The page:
“Tai, where are you? We’re supposed to be leaving in fifteen minutes, and Jeffery’s here already.”

  “So sorry, Matthew. I’m stuck on the motorway. I think there’s been an accident.”

  He tutted, and I imagined him drumming his fingers on the desk as he browsed porn on his iPad. Yes, I knew his little secret. He’d left one of his dirty movies on pause one evening while he nipped over to the printer, and now I’d never get the sight of Naughty Nadine getting impaled by a masked dude who’d overdosed on Viagra out of my head.

  “If you don’t get here soon, we’ll miss our crossing on the Eurotunnel.”

  No, we wouldn’t, because he’d insisted the departmental secretary book a flexible ticket. What Matthew meant was that he might miss the chance to put his feet up with a croissant and a cup of coffee in the priority lounge before we got on the train.

  “I’ll be there as fast as I can. It’s starting to move again now.”

  “Just hurry up. Have you got that memory stick with the program on it?”

  “Yes, Matthew.”

  “And all the cables?”

  “Yes, and the spares.”

  I wasn’t even sure why I needed to go to Holland. I didn’t speak the language, and Matthew never let me talk to prospective clients. Mostly I was there to make the drinks and carry things, I suspected, plus my darling boss could pull his usual trick of claiming credit for everything I did right and blaming me for everything he did wrong.

  Oh, how I hated my job.

  My grandma had been ill for most of the last year, and I’d spent all of my spare time taking care of her, hoping she’d pull through somehow, but it wasn’t to be. Her death three months ago left me hollow. Matthew had grudgingly given me an afternoon off to attend her funeral, and that was the day I decided things needed to change.

  I’d started hunting for a new job, but in my three interviews, the story had always been the same—they liked my attitude, but I didn’t have the right qualifications or enough experience. Not only that, I didn’t trust Matthew not to screw me over with a reference because he had a vindictive streak too. Just last week, he’d bragged about blocking in a car with twenty shopping trolleys after its driver allegedly stole a space from him at the supermarket. Arsehole.

  I had one interview lined up for the new year, an entry-level position at a design firm, but the competition promised to be tough. What were my chances of convincing them I was the girl they wanted?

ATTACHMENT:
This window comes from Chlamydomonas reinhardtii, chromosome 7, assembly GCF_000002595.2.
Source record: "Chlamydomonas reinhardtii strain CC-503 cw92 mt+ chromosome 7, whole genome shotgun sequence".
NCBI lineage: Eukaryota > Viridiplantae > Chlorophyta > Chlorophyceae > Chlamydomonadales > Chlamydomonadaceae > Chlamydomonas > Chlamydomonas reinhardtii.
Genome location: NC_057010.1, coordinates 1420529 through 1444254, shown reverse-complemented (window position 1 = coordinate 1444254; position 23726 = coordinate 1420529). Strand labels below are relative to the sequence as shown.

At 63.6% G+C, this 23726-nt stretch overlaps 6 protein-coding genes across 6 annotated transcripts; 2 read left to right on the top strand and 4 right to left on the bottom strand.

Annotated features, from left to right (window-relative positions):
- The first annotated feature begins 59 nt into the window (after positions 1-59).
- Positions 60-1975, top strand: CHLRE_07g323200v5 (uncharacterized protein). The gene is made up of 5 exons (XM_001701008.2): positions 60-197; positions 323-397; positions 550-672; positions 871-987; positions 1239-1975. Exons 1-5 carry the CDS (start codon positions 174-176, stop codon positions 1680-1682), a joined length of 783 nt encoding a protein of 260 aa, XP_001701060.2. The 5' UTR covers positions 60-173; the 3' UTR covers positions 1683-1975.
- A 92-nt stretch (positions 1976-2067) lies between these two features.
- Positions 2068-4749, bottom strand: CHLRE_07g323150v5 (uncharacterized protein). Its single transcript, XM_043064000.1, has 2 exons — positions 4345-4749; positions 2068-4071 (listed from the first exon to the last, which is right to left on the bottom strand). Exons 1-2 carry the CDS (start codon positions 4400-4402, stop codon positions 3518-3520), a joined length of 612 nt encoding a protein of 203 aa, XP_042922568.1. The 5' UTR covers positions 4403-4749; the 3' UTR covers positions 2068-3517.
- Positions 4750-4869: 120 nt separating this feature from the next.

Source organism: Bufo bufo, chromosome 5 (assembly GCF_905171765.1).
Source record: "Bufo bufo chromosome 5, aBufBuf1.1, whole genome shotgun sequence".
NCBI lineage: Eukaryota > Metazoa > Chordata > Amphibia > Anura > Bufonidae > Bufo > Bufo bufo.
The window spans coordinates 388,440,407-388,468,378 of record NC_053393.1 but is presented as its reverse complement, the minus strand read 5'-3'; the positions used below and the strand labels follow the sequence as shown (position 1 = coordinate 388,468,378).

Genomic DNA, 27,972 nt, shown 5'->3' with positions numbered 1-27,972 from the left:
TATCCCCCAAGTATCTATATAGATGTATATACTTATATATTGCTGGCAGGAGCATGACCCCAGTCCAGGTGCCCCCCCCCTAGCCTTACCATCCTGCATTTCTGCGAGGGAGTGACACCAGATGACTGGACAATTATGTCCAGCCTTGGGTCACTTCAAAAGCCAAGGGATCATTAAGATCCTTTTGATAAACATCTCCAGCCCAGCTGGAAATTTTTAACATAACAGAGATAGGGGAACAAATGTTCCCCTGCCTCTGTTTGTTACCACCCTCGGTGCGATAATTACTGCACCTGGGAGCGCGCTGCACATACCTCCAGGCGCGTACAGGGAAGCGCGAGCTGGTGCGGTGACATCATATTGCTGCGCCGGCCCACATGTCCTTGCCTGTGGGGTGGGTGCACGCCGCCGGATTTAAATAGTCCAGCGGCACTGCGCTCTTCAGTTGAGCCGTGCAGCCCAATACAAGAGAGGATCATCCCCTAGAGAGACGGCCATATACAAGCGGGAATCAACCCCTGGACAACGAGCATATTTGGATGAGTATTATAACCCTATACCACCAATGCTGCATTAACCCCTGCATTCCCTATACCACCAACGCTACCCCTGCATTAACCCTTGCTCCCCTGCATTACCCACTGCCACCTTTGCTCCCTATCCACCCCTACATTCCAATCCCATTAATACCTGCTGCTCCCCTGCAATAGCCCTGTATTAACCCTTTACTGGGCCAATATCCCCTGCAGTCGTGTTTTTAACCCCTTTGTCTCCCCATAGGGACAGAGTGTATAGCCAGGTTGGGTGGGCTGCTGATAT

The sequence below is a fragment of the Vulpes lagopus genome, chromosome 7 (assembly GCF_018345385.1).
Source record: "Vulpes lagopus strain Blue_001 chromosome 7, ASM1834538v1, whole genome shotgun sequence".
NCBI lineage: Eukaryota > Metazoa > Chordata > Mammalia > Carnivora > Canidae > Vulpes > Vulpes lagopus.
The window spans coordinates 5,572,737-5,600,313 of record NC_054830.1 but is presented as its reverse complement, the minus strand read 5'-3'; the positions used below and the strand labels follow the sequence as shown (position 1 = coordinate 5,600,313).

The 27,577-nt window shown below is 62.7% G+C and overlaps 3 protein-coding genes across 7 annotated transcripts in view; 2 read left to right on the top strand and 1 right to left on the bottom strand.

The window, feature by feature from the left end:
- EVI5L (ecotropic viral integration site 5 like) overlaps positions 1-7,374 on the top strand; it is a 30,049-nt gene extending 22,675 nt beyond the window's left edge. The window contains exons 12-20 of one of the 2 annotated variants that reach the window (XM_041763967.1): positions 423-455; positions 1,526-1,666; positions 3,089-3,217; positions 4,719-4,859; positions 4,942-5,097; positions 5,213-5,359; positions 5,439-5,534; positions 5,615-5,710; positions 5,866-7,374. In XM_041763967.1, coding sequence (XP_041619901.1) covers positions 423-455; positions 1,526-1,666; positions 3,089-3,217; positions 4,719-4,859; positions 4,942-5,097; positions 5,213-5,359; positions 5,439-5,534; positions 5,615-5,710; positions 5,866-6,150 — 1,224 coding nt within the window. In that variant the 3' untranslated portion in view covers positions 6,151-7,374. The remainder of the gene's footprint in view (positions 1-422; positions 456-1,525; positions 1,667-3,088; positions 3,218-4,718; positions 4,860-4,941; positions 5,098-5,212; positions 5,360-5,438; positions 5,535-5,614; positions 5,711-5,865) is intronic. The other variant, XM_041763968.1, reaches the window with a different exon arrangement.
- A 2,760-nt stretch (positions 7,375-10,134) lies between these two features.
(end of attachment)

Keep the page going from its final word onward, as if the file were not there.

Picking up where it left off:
Must try harder, Tai.

  With that thought, I made a New Year’s
resolution: change not just my job, but all the things I hated about my life.

  Like my flat. I’d rented it furnished, and the drab decor depressed me each time I walked through the door. Everything in there was either beige or brown except for the bathroom suite, which was Pepto-Bismol pink and obviously installed by a colour-blind person. Plus the faint smell of vomit permeated throughout no matter how many times I cleaned, although to be fair, that could have been drifting up from the alley below.

  Then there was loneliness. I needed to get out more and meet people my own age. Perhaps I could take up a new hobby?

  A sign overhead informed me the junction for Heathrow Airport was a mile ahead. My exit was the one after that, and at my current speed, it should only take me about three hours to get there. It would be quicker on foot. What would happen if I did just that? Abandoned my crappy car at the side of the road, got out, and started walking? Knowing my luck, I’d probably get arrested. And fired.

  Although would that really be such a bad thing? Getting fired, I mean, not getting arrested. Nobody wanted to get arrested, did they? Mind you, jail was probably more luxurious than my flat, and at least I wouldn’t have to cook.

  On the gantry above, the variable speed limit sign switched from forty miles per hour to thirty. Thirty? Hurrah—now I could go faster according to the moron in the control room. Slowly, so slowly, I crawled past a taxi broken down on the hard shoulder. The bonnet was up, and the passenger stood behind the safety barrier looking as bored as I felt while the driver paced back and forth, yelling into his phone.

  Another sign for the airport, this time accompanied by a picture of an aeroplane, just in case you didn’t realise what an airport was. Maybe I should skip the walking-slash-prison idea and take a plane instead? Just hop on the next flight to…well, anywhere really.